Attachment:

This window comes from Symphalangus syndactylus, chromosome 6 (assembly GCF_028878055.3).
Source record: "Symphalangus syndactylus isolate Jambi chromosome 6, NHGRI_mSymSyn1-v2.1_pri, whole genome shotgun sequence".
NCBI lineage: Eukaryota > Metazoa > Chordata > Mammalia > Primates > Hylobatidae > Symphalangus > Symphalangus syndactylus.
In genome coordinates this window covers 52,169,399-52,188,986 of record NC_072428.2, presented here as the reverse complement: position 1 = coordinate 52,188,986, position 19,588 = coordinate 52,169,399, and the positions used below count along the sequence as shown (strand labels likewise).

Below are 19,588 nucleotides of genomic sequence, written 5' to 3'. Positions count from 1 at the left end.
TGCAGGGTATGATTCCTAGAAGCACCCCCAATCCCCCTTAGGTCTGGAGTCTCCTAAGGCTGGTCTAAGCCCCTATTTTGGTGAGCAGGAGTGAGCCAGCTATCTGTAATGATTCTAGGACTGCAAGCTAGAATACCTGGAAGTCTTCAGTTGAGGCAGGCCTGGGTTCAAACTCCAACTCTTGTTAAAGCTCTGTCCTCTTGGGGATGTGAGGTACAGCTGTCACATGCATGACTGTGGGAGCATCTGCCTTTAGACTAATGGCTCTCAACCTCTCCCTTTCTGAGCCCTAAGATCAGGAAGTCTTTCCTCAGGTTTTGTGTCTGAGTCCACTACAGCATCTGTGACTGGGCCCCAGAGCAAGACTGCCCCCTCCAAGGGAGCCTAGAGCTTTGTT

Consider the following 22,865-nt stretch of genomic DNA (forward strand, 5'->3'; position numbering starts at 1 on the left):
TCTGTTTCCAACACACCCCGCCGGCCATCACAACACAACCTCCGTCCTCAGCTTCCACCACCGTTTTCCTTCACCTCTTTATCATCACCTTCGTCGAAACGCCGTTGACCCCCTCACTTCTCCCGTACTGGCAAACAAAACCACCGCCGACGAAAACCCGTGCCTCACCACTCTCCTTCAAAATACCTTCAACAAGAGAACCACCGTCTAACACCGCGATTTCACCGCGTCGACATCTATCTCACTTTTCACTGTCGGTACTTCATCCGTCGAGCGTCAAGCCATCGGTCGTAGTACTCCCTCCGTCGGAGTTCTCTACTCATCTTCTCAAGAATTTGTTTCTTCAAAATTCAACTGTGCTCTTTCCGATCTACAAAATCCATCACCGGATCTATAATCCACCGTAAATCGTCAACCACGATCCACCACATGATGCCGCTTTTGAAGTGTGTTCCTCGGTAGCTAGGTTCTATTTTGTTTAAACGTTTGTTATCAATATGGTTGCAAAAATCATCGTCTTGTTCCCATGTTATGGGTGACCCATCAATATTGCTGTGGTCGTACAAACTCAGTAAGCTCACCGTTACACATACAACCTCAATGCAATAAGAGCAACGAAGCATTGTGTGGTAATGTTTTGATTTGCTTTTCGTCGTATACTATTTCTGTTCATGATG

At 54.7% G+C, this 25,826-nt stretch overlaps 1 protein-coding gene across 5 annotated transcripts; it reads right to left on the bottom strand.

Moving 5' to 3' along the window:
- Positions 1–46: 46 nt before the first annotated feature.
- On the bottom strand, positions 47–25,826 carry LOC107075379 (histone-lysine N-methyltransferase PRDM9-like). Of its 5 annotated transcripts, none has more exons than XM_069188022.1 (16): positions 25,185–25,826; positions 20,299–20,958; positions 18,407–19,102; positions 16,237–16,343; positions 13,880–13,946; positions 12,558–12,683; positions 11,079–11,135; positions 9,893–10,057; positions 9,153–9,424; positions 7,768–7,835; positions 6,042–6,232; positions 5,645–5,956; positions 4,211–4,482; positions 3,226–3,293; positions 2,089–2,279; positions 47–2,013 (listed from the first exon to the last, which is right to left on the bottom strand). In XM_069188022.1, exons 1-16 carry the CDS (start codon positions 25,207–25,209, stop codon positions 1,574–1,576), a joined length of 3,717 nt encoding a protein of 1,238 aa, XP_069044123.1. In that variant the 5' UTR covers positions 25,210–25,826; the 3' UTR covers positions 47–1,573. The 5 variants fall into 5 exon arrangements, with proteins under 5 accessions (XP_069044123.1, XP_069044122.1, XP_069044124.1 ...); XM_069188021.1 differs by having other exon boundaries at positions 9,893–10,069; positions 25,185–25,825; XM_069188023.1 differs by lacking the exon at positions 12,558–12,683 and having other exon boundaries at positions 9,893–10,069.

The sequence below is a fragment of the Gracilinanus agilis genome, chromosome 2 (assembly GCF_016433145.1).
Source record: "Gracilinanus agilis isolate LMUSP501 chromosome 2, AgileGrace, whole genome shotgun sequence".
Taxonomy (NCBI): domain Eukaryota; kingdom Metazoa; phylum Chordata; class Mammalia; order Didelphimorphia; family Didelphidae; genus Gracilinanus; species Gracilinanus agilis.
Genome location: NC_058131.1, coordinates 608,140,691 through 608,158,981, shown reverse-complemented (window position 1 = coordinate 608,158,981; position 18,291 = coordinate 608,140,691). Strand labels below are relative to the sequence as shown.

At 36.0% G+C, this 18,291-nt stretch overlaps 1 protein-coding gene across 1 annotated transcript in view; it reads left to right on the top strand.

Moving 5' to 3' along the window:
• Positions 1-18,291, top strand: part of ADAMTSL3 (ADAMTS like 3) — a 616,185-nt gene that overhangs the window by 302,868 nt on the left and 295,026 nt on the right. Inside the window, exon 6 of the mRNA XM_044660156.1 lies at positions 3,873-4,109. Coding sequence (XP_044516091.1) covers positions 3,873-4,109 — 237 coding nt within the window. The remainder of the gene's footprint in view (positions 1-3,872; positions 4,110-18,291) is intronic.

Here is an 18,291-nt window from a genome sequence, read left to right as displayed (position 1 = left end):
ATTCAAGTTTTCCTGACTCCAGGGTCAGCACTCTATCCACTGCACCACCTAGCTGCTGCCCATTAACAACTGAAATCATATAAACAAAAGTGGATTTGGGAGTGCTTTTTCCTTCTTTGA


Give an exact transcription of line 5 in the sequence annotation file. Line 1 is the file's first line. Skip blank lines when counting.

Below are 19,588 nucleotides of genomic sequence, written 5' to 3'. Positions count from 1 at the left end.